It seems rare that you get a player that breaks into the top level and immediately showcases their exact skill set. That’s what we got from Steven Kwan. Somehow, though, there was more.


The Power Adjustment


Kwan’s 2023 was nearly identical to his rookie campaign. He struck out at a slightly higher clip (10.4 percent) and didn’t have quite as much batted ball luck (.294 BABIP vs. .323 the year before). As such, the average (.268) and OBP (.340) each dipped. There was a slight uptick in his aggression (41.0 Swing%) that perhaps led to a decrease in his fortunes. That was still one of the lowest 15 rates in baseball, though.

Bigger picture, Kwan also posted the second-highest Contact% (90.4) and fourth-lowest K%. The things that made up Steven Kwan The Hitter were still very much alive. There were just a couple of things underneath the surface that caused the slightest of production declines. In less than two years, Kwan had established himself as an elite contact hitter. It was Arráez, Steven Kwan, and everyone else. That didn’t mean he was going to move forward without changes, however.

Kwan set his sights on another element of his game coming into 2024: power. The Cleveland lineup lacked it. They featured the league’s lowest ISO (.131) in 2023 by a wide margin. In 2022, it was tied for the second-lowest (.129). Outside of, like, José Ramírez and Josh Naylor, there wasn’t much to speak of. Kwan wanted to change that. He worked on his bat speed this past winter in hopes of bumping up the power numbers.

There’s an element of concern there, in a general sense. You worry about a guy who features low-K, high contact ability “selling out” for power. But the changes have been entirely measured.

Kwan’s ISO has leapt up to .174. He’s hit nine homers through early July after only 11 combined in his first two seasons. His HardHit% is at its height (22.9), along with an IPA% of 31.7 that represents a five percent jump. He’s putting the ball on the ground at his lowest frequency (36.4). That one is also a pretty wide margin. Kwan hasn’t been an elite power hitter, but he’s fully realized his intent to bump up the power production.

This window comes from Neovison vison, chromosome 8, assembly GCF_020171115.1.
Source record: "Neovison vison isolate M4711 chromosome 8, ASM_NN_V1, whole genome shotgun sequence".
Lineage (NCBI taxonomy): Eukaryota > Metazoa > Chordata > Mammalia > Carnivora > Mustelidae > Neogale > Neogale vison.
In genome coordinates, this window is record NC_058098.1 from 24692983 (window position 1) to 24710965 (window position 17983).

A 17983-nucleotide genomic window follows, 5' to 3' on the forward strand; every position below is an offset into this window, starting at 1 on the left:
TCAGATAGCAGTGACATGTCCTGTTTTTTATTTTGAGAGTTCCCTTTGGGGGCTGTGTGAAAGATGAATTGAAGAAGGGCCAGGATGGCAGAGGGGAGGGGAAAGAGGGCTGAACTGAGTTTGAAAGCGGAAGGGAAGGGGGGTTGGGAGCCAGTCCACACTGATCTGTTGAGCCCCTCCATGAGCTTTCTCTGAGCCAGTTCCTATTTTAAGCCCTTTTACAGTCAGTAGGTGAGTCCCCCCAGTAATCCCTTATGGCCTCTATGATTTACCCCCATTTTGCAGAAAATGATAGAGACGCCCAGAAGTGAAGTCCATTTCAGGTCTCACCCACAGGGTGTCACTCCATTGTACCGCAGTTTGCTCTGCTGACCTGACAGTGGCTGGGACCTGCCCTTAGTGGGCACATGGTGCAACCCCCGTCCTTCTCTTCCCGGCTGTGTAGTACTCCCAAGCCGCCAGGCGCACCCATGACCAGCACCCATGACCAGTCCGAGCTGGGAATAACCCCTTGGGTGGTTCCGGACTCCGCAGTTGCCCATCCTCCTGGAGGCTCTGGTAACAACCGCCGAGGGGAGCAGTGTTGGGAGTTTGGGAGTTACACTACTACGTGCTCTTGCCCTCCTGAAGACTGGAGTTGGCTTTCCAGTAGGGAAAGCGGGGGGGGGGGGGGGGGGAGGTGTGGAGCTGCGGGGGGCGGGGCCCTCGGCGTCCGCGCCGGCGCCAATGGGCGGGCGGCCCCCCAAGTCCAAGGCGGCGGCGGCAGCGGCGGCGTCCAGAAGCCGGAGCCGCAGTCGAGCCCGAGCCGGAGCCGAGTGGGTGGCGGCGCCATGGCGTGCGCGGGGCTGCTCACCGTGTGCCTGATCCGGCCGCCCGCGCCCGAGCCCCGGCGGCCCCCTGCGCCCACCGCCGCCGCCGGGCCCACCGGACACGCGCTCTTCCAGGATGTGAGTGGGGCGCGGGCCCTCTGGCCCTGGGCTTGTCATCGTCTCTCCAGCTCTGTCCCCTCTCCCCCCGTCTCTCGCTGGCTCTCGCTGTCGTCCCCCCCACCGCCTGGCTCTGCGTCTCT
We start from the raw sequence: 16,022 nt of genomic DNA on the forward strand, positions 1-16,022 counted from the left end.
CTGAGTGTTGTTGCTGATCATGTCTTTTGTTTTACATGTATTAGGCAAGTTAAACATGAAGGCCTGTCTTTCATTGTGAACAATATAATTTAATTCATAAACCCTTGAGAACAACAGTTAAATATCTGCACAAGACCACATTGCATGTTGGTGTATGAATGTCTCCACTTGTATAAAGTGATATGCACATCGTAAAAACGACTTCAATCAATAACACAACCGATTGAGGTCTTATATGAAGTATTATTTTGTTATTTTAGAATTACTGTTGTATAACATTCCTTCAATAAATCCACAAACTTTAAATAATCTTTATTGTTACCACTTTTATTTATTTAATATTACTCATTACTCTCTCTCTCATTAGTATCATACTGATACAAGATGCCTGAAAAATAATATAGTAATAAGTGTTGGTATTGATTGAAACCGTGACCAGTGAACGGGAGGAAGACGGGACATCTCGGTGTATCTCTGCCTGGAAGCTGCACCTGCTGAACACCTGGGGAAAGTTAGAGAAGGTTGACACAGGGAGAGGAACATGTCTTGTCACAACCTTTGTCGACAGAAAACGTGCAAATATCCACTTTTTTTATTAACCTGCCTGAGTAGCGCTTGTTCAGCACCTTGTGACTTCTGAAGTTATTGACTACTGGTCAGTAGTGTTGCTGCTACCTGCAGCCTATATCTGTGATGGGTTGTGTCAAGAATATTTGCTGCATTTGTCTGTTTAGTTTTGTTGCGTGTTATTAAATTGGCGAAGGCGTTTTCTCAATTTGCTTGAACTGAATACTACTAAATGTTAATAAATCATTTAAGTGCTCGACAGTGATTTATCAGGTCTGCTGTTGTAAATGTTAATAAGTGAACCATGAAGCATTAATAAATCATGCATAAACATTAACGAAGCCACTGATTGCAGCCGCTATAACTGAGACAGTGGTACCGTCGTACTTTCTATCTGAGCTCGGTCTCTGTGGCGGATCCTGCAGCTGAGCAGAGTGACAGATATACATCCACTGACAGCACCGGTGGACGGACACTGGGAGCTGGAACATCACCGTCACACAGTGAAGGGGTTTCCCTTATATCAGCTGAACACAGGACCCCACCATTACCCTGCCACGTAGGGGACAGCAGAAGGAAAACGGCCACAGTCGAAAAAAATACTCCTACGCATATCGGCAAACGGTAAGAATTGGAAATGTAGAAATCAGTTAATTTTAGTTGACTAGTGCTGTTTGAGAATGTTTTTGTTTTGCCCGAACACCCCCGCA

Most impressively, he hasn’t lost his touch in the contact game. Hilariously, he’s gotten better. His Contact% for 2024 is at 94.7. He’s whiffing at only 2.2 percent of pitches. In each respect, he’s surpassed Arráez. Overtaking the league’s best contact hitter while also improving the power output? The trajectory on his power is also pointing up. Since his return from the IL at the end of May, he has a .225 ISO. He’s made even more hard contact. He’s done exactly what he wanted to do.

To do all this without losing a semblance of quality as a pure hitter is obscene. And requires someone far more intelligent than I to explain. MLB.com’s Mike Petriello had a fantastic writeup on this at the end of June. Therein, he discusses Kwan’s power-hitting behaviors and the balance between contact and power. More than worth your time.


Appreciating Kwan. Avoiding The .400 Question.


My game here is a mere appreciation. Hitter adjustments fascinate me. A change in approach. Taking more pitches or honing in on a pitch type. Trying to elevate more. Any number of changes, really. Kwan is a level above that. To be elite at a thing is one thing. To decide you want to add an entirely new component — one which was never present in your skill set — and not lose even one iota of what you were doing before is wild. My feeble brain can’t even handle it.

I don’t know if Steven Kwan is going to hit .400. I don’t know if anyone will. The conclusion I’m reaching, though, is that Steven Kwan is the best hitter in Major League Baseball. That’s the only one that matters. He’s surpassed Luis Arráez. And adding that additional element of power cements such a statement. There’s a level of intention and self-awareness that we don’t always get. Kwan being so declarative in his craft only increases the appreciation.

Nobody’s doing it like him.

Randy Holt

Randy Holt is a staff writer for Pitcher List & a depth charts analyst for Baseball Prospectus. He's a self-identified Cubs fan who has become more agnostic, instead obsessing about quality defensive baseball wherever he can find it. Randy has a sport management degree from the University of Florida, as well as degrees from Embry-Riddle & Arizona State. When not wasting away on the husk of Twitter/X, Randy is a high school English teacher & a baseball and golf coach.